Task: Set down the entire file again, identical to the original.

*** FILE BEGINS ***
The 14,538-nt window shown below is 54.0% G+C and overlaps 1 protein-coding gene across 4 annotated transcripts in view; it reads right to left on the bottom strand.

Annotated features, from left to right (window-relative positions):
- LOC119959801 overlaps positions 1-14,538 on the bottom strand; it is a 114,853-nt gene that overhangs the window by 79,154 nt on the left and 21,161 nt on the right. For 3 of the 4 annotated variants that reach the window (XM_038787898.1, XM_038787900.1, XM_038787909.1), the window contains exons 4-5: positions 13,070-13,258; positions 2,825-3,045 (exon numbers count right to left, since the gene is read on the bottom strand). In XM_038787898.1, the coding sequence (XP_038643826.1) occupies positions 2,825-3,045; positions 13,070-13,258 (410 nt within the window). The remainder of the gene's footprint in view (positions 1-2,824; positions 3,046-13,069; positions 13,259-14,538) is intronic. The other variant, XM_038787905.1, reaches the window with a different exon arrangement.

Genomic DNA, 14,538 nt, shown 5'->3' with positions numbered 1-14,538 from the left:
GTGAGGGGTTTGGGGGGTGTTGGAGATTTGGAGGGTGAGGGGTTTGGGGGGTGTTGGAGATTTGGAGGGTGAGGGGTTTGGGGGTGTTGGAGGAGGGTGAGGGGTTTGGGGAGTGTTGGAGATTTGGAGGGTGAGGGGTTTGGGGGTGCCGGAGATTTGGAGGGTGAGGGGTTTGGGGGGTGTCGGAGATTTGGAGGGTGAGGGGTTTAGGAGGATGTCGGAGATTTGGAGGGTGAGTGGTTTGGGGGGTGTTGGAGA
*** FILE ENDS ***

The 14,538-nt window shown below is 54.0% G+C and overlaps 1 protein-coding gene across 4 annotated transcripts in view; it reads right to left on the bottom strand.

Annotated features, from left to right (window-relative positions):
- LOC119959801 overlaps positions 1-14,538 on the bottom strand; it is a 114,853-nt gene that overhangs the window by 79,154 nt on the left and 21,161 nt on the right. For 3 of the 4 annotated variants that reach the window (XM_038787898.1, XM_038787900.1, XM_038787909.1), the window contains exons 4-5: positions 13,070-13,258; positions 2,825-3,045 (exon numbers count right to left, since the gene is read on the bottom strand). In XM_038787898.1, the coding sequence (XP_038643826.1) occupies positions 2,825-3,045; positions 13,070-13,258 (410 nt within the window). The remainder of the gene's footprint in view (positions 1-2,824; positions 3,046-13,069; positions 13,259-14,538) is intronic. The other variant, XM_038787905.1, reaches the window with a different exon arrangement.

Genomic DNA, 14,538 nt, shown 5'->3' with positions numbered 1-14,538 from the left:
GTGAGGGGTTTGGGGGGTGTTGGAGATTTGGAGGGTGAGGGGTTTGGGGGGTGTTGGAGATTTGGAGGGTGAGGGGTTTGGGGGTGTTGGAGGAGGGTGAGGGGTTTGGGGAGTGTTGGAGATTTGGAGGGTGAGGGGTTTGGGGGTGCCGGAGATTTGGAGGGTGAGGGGTTTGGGGGGTGTCGGAGATTTGGAGGGTGAGGGGTTTAGGAGGATGTCGGAGATTTGGAGGGTGAGTGGTTTGGGGGGTGTTGGAGA